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Science Kids on the Loose

Science Kids on the Loose

Trash Talk

Talking trash. That’s what a bunch of colleagues and I found ourselves doing last week. Some of our trash talk was the kind you might expect to hear on the basketball court (this group is not shy about making fun of each other!), but most of it was a discussion of trash and the kinds of activities that would engage kids in thinking about ways to care for the environment.
As part of our work designing a new preschool curriculum, we spend a lot of time brainstorming classroom activity ideas. Last week, we were all about the environment and conservation. I’m pleased to report that Dirt Detectives and Teeth Time were mentioned as models for great, engaging learning experiences by those who watch Sid and have tried the activities with kids. How gratifying that was! But, there’s always more science fun and learning to be had, so we had to get to work, gabbing about garbage.
One idea involved an activity for older children in which a class collects the garbage leftovers from, say, a week of lunches. After each day, kids put together all the paper waste and food scraps and plastic bags and bottles and weigh the pile. After a week, totals are added. It’s pretty surprising what a heavy burden just one week of lunch leftovers puts on our landfills and recycling centers! Over the next weeks, children learn ways to reduce the amount of garbage they create, and they apply these techniques to putting lunch on a diet – less paper, fewer disposable bottles and cans, fewer wrappers, and minimal food scraps. Then they collect and weigh for another week, comparing the amount of garbage generated before and after.
I love this activity because it is so clear what a difference just a few small changes can make in the amount of garbage we create. To adapt it for preschool, though, required that I spend a little time wearing my thinking cap.
First, time is not a concept that preschoolers understand too well. Collecting for a week, then waiting weeks, then collecting again just seems like too much waiting! When I try this, I’m going to go with one day of collecting garbage, then a week or so learning about ways to limit waste, and another day to apply this new knowledge to a new kind of packed lunch.
Also, although preschoolers can and should learn about measurement and also understand lighter and heavier, putting numbers on weights – especially larger numbers – is not something that they are likely to be able to do, so we need a different way to measure and compare. Two possibilities come to mind. One involves using a large plastic bin and just piling all the garbage in it on the first day. Take a digital photo to record the mountain of trash. On the comparison day, do the exact same thing, in the exact same container. Compare the photos to tell the trashy tale! Wet food scraps can be collected in a separate container (say, a plastic bowl) and compared in the same way.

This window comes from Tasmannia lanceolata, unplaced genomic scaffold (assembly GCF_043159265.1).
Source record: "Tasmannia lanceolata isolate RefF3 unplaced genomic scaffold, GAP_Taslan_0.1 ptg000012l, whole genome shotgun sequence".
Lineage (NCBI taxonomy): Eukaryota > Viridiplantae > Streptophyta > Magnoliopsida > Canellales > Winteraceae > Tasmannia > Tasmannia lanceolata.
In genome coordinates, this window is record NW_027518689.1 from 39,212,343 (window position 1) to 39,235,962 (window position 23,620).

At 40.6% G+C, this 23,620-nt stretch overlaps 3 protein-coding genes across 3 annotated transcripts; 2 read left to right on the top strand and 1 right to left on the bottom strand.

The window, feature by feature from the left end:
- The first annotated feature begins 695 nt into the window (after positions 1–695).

You can get more math into this exploration by doing some counting. Use plastic gloves when touching, but count up how many juice boxes are tossed, how many plastic bottles are going to the recycling plant, or how many crumpled paper napkins are going in the can. Write those numbers down, then create a graph comparing before and after. Let’s hope those numbers go down!
In between, of course, we have some learning to do. I’d start by asking children for their ideas about ways to reduce the amount of trash that they create when they eat lunch. How can we solve this problem of too much garbage? Who knows what great ideas they might come up with? Engage children with books and the internet to research some other techniques for reducing garbage (see prior posts on the environment, too). Some methods you might learn about include composting organic food scraps, using re-usable bottles for juice and water instead of disposable ones, trying cloth napkins instead of paper, and using foodsaver containers instead of individual serving bags that just get tossed.
Changing how lunches or snacks get packed is going to necessarily involve families. You might get them on board by having kids create a poster of the new ideas they have learned through their research. Be sure to show it off to families or, even better, email a digital photo with an invitation to join the effort to create “less litter lunches.” It’s science in action and science that leads to action – the kind of action that empowers kids and families to change the world for the better and helps them say, “I’m a scientist. I can do this, too!”
If you give this idea – or a similar one – a try, please let us know how you do it and how it goes. After all, great ideas don’t end up in landfills, but we should re-use them anyway!


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